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U.S. Energy Lessons from COVID-19

May 14, 2020
An important lesson has been the demonstration of how critical it is for the country to be as independent from other entities as practical.

Every energy industry writer has a message for you regarding the impacts of the COVID-19 pandemic. Many are providing valuable detailed information regarding how the power industry is keeping their workers safe and the lights on. These messages are important. A few columnists are using the disaster to argue in favor of their favorite energy agenda like electric vehicles (EVs), renewables, the Green New Deal, and so on. Certainly, an important lesson from this experience has been the demonstration of how critical it is for our country to be as independent from other entities as practical for critical supplies and infrastructure. That lesson applies to everything from medical supplies to energy infrastructure. There also may be a few additional lessons for the energy sector.

One of the first alarms raised regarding COVID-19, even before it became a pandemic, was its potential impact on the availability of solar panels. China was responsible for 71.4% of the world's production of solar panels in 2017, up from 14.7% in 2006 according to RTS Corp. As of today, the United States is an insignificant producer of the solar technology many folks want to see as a cornerstone of the country's energy platform. Do we want to be in this position?

There was a spike in the production of wind turbines and turbine blades using monies from the Economic Recovery and Reinvestment Act beginning in 2009. Far too many of those production facilities are no longer in existence a mere decade later. Of the top 10 wind turbine manufacturers in the world, based on a 2019 study by energyacuity, only GE is an American company. Consistent with the United States' modern movement away from manufacturing, GE just announced that it is closing one of its domestic turbine blade manufacturing facilities. In addition to GE, several large wind turbine manufacturers produce some equipment in the United States, but much of it is produced internationally. Isn't wind production another expected cornerstone of a U.S. energy platform less dependent on fossil fuels? Here too, the United States has to balance supply security with economics.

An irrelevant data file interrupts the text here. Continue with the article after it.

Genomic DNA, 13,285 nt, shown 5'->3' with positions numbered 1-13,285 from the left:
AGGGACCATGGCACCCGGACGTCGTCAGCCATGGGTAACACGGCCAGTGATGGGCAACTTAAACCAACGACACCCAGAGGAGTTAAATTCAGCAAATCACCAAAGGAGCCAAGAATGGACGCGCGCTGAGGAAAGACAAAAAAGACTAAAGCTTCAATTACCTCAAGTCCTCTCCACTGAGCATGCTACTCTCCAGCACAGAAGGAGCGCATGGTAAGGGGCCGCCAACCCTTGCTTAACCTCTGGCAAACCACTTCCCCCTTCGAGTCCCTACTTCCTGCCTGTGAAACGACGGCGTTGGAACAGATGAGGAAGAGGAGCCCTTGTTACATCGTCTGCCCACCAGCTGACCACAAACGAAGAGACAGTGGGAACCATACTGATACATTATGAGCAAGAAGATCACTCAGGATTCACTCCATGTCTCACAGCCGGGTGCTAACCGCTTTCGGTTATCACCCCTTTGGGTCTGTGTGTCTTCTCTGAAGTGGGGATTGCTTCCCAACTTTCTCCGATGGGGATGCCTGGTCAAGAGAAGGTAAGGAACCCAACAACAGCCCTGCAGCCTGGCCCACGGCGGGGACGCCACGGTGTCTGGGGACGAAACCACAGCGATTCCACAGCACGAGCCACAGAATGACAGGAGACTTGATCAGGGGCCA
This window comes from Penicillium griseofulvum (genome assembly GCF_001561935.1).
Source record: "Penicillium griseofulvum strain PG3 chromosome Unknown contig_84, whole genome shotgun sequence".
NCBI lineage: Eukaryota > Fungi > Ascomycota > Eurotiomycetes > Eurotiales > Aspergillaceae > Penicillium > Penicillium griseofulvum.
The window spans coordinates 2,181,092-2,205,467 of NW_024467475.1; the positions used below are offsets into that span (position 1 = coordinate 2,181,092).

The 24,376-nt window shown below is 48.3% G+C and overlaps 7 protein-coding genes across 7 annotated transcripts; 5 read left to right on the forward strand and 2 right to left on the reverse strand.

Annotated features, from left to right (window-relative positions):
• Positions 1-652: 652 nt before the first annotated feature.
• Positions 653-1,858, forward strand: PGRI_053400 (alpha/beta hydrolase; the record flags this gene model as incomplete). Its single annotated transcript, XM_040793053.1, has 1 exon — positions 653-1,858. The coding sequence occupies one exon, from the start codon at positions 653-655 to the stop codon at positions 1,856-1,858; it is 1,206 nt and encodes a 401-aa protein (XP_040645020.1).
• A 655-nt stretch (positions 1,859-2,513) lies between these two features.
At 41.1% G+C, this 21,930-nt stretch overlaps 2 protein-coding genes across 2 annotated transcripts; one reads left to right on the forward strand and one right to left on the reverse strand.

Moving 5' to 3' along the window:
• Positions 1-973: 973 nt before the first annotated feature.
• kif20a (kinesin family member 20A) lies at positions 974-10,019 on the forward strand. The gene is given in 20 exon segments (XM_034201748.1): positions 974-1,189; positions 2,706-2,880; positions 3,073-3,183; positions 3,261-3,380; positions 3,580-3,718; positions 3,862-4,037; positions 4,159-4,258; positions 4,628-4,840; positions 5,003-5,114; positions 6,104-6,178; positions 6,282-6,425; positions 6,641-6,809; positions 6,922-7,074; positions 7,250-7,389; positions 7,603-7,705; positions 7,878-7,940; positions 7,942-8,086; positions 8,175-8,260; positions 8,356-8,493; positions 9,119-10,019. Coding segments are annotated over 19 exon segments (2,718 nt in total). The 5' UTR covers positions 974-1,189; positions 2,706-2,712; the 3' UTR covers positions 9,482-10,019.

Even when it appears that an energy source is controlled by the United States, international dynamics can cause disruption. The perfect example is our oil supply. Not even a year ago, the United States finally achieved the capability to export more crude oil and refined products than it imports. This has been a goal ever since severely limited oil supplies caused the oil embargo crisis in 1973. Ironically, now international market manipulation to lower oil prices along with the COVID-19 shutdown effects on demand are threatening the financial viability of our domestic oil and gas (O&G) production capabilities. If we let our domestic O&G industry go out of business, we will once again be highly dependent on foreign sources. Moreover, natural gas-fired generation is the third leg of the United States' current de-facto energy supply platform. It is worth noting that our principal remaining oil import dependency barring the collapse of our new-found domestic production capability is for the oil supplies used in the transportation sector. Maybe now energy independence is a justification for EVs that everyone can get behind. A majority of EVs are manufactured domestically, right?

Where you ask are these ramblings headed? One obvious conclusion is the need for a well-balanced supply of domestic and international sources for resources like power infrastructure that are critical to the economic health of our country. Another lesson learned from our experience with the coronavirus should be that we must plan for multiple contingencies. Even with a three-legged energy strategy of solar, wind, and gas-fired generation, there are risks. ISO New England made that argument on April 15 when  it filed a proposal with federal regulators to create new market products to improve reliability. The ISO proposal is intended to address an increasing dependency on gas, wind, and solar generation — all technologies involving a "fuel" that cannot be stored on site. Historically, a greater percentage of New England's energy supply consisted of technologies such as coal, oil, and nuclear where fuel supplies could be maintained on site. A fresh focus on energy storage may be in order.

Summing up, energy lessons from the COVID-19 pandemic might include objectives such as becoming more self-sufficient as a country,  relative to critical supplies and infrastructure; broadly diversifying the energy technologies and energy supply sources we rely upon; and preparing for inevitable contingencies. The last catastrophic event that even approaches this pandemic was World War II. U.S. economic strength and manufacturing prowess helped brave American's win that conflict. Let us do our part to help ensure we can say the same the next time a major calamity strikes.

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